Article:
Japan Waseda University Dept. of Architecture, Guest Researcher
Gyeongsang National University School of Architecture, Adjunct professor
Incheon University School of Architecture, Adjunct Professor
Korean Institute of Architects, Governor 2010~2011
Guest artist at the Korean Institute of Architects
In recent years Lunawood has made its market entry in South Korea. As in many other countries with demanding climate conditions, Lunawood’s Thermowood products have found their way onto the drawing boards of architects and designers.
One fan of Lunawood products is South Korean architect Sam Young Choi, who has been combining wood with other materials in a sustainable way. Sam was on his way with his art studies until he heard an inspiring story that made him change track.
Sam’s decision to quit his art studies and shift to architecture was made after he got to know the story of Kim Joong Up. Kim was a student of the world-renowned 20th century architect Le Corbusier. “I changed my studies at university to architectural engineering. After graduation, I worked under the culture and influence of Kim Swoo Geun, the mastermind behind the Olympic Main Stadium and other modern buildings in South Korea,” says Sam, explaining the steps he took to enter the world of architecture.
Sources of inspiration
Most of Sam’s inspiration comes from his daily activities. “The knowledge that I lack from travel I supplement with reading. As an architect, I habitually contemplate architecture, whether I’m watching a film or reading a book. Also, in order to recall all of my passing thoughts, I have made it a habit to take notes.” Sam is a compulsive note-taker. He carries an unlined notepad with him wherever he goes.
Building trends and practices in other countries are very much in Sam’s loop. In particular, the traditional ways of building with wood, such as the “hanok” houses that use beams and posts in the framework, are favourites of Sam’s. Still, he believes that every design is created for its purpose and he doesn’t follow any strict guidelines in his projects. “There is no single golden rule to good structural design. When I look at quality building design, it doesn’t give off,” Sam explains.
“Because timber is scarce in South Korea, I rely on imported timber and materials, which requires me to continually learn about new building design. However, I have taken the traditional hanok building design and translated it into modern construction to create a fusion of modern and traditional architecture,” says Sam, explaining his use of wood. This is also why Sam ended up using Lunawood’s panels in his designs.
Awards through sustainability
The use of wood as a building material is increasing in several countries. The amount of wooden designs is increasing throughout Asia, including South Korea. “Increasing the use of timber in building design not only improves individual health, but it is also eco-friendly. Given the sloping landscapes of South Korea, the use of wooden construction allows building design that preserves the natural surroundings,” Sam says, explaining the benefits of wooden building materials. “With the proper building design, wooden construction allows for durable construction that can easily be disassembled, reassembled and transported. In addition, the materials can be transferred for alternative usage.”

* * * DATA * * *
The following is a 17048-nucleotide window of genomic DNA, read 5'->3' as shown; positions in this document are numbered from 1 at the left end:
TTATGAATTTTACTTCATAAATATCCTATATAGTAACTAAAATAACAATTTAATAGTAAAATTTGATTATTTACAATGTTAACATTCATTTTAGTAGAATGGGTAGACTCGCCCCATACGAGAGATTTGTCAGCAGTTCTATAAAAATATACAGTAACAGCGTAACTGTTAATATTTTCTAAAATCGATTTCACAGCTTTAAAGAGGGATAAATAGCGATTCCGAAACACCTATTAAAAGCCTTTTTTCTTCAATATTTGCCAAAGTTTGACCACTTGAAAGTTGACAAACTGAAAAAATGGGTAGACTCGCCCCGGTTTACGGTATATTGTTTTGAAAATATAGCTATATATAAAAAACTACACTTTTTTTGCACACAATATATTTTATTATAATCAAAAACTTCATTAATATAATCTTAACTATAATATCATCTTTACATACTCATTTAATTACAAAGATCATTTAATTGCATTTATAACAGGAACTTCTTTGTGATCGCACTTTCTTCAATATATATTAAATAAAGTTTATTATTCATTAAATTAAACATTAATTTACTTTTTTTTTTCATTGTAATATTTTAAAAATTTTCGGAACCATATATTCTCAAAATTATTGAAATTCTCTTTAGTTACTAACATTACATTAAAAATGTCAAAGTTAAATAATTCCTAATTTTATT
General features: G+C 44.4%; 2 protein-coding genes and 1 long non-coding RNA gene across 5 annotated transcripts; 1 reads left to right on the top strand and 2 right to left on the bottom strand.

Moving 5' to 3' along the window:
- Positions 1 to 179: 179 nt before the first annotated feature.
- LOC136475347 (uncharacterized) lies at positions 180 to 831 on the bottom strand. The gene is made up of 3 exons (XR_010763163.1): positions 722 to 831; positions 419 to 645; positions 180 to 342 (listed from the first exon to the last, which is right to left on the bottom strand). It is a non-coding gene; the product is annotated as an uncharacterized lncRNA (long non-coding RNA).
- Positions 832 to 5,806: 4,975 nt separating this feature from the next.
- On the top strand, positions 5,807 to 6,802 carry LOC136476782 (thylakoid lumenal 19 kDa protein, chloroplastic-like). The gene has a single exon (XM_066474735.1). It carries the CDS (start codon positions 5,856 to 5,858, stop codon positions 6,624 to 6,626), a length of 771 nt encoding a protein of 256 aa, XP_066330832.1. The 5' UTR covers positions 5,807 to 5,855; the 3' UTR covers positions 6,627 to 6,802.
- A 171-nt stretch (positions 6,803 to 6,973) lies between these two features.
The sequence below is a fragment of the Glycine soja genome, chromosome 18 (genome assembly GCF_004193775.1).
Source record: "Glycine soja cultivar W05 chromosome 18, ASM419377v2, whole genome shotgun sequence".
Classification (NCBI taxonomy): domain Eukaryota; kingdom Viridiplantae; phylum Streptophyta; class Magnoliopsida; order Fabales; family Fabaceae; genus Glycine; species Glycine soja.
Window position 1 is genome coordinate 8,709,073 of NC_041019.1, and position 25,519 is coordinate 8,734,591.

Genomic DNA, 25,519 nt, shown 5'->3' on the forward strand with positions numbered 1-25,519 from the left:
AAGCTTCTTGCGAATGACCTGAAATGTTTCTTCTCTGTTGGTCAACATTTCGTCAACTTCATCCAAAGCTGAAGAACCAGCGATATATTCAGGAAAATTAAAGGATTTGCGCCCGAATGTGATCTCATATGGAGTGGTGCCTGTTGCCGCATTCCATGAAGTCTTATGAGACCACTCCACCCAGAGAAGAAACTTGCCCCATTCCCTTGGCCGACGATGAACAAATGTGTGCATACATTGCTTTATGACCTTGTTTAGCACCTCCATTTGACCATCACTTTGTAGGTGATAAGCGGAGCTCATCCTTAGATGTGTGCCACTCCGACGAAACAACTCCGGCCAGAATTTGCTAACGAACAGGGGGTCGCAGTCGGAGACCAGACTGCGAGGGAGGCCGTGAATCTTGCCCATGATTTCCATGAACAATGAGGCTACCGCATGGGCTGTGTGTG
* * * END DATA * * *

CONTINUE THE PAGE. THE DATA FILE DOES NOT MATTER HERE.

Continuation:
Sam has won several awards for his work. Most of them have been for large-scale public structures and apartment buildings. When asked about his most memorable work, he refers to the “so-so-hun”, an individual home that showcases his individual taste. “Instead of leveling the sloping landscape, which is very common in South Korea, I used impregnated timber posts to create an artificial foundation to gently elevate the home.” In essence, he was able to preserve the surrounding forest and create something that resembled a bird’s nest within the forest.
Choice of materials
As with many building projects, finances are set above other standards in Sam’s designs. “Of course high quality, affordable materials are not easy to come by. However, given the financial constraints of a designer’s budget, it is critical to choose economical materials. Also, the materials must blend well with the individual characteristics of the surrounding area,” says Sam, explaining his standards when choosing the materials for each project.
It is clear that Sam favours wood in his designs, but it’s not always possible to to use it. “I choose materials according to the size and function of the home, and at times I use a combination of different materials. The ability to use materials efficiently and effectively is a testament to an architect’s talent. Not only is it important to understand the materials and use them properly, it is equally important not to overuse quality materials.”
Future with Lunawood
Sam has used Lunawood’s Thermowood products in several designs. He speaks highly of its structural integrity and quality, which boasts resistance to deformation and mould. “The colour, texture and scent, along with the ability to withstand changes in humidity, make these products an excellent choice as both indoor and outdoor finishing materials,” says Sam.
The South Korean wooden homes market is smaller than in other countries, but it’s currently flourishing. “There are few alternatives for external finishes. Lunawood is not yet very well known in South Korea. However, if Lunawood is showcased and shown to be an exemplary material, its future in South Korea will be bright,” Sam predicts.
According to Sam, Finnish redwood trees are well known in South Korea. In his opinion, the introduction of products from different tree species would add depth and insight, particularly for South Koreans, who love wooden building materials and the beautiful northern European country of Finland.
More information about Sam’s work can be found at: www.kawadesign.net (contents are mostly in Korean).